The absorbent core 6 preferably is formed using a dry process. Dry processes have numerous benefits over wet processes. For example, in wet processes, the core material is typically immersed in a fluid having a superabsorbent particles mixed or suspended therein, and the core material may require additional drying steps and other steps that add to the complexity and cost of the core forming process. In addition, wet processes often require the absorbent core to be manufactured off of the main assembly line. Dry processes typically have lower operating costs than wet processes because the equipment used in dry processes is typically less complex and can run at higher line speeds. Further, dry forming processes may often be adapted for use directly on the line of conventional diaper machines. A preferred embodiment of the present invention is particularly concerned with using a dry forming process to manufacture absorbent cores having high concentrations of SAP and relatively low basis weights, while overcoming or avoiding the deficiencies of known dry forming processes and machines, as described elsewhere herein.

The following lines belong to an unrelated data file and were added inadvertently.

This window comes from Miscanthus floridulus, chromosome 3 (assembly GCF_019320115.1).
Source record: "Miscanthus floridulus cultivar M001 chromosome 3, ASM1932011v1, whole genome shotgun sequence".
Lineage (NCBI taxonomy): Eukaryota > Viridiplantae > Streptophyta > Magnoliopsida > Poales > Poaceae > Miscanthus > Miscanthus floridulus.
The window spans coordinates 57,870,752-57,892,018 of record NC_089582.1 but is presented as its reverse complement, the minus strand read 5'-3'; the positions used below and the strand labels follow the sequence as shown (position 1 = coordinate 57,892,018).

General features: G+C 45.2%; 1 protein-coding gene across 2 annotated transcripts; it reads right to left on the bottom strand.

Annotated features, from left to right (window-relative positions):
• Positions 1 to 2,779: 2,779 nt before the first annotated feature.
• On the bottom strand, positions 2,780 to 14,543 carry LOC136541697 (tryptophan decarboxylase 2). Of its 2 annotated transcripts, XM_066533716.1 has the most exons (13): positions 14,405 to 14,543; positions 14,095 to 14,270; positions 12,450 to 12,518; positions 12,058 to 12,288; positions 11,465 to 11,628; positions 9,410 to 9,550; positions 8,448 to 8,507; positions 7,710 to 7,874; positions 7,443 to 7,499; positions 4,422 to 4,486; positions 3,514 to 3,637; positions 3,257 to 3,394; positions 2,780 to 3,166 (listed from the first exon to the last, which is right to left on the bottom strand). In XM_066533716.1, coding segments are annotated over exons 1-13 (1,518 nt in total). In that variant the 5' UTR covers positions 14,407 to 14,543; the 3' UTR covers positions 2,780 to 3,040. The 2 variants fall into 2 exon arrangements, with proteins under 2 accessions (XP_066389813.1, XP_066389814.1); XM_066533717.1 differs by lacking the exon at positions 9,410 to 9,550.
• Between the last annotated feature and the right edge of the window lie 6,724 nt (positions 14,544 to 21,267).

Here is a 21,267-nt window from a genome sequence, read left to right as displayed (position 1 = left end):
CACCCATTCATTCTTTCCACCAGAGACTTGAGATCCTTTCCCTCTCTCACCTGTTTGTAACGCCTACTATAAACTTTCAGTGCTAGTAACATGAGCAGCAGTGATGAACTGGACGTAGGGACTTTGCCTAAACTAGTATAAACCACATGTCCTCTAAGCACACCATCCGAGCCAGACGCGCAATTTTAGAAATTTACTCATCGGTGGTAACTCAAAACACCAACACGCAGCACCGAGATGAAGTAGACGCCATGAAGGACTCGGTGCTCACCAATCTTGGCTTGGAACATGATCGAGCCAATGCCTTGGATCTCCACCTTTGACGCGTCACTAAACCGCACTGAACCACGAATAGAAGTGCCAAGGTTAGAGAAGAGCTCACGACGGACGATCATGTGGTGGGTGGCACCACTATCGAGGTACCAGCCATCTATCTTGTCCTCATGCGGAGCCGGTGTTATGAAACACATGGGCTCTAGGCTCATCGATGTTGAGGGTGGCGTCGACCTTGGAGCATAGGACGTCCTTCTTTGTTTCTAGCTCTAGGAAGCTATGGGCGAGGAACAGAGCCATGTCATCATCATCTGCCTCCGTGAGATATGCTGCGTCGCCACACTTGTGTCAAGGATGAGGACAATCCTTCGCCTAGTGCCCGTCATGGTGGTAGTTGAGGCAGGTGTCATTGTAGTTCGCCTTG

One challenge with making absorbent cores having high concentrations of SAP and relatively low basis weight fibrous structures, as described above, is to achieve the desired distribution of SAP within the core. In many cases it may be desirable to achieve a uniform distribution of SAP within the core to provide the absorbent garment with uniform absorption capability. In such a case, not only should the SAP be evenly distributed along the length and width of the absorbent core, but it also should be properly distributed throughout the thickness of the core to ensure that the SAP is not subject to gel blocking or other inefficiencies during use. It also is desirable to provide a controlled amount of SAP to the core to prevent overuse of the SAP, which typically is relatively expensive. It may be further desirable to precisely control the distribution of SAP to provide local regions of the core that have greater SAP concentrations than others to provide zoned absorbency. Such concentrations may be along one or more of the absorbent core's length, width and thickness.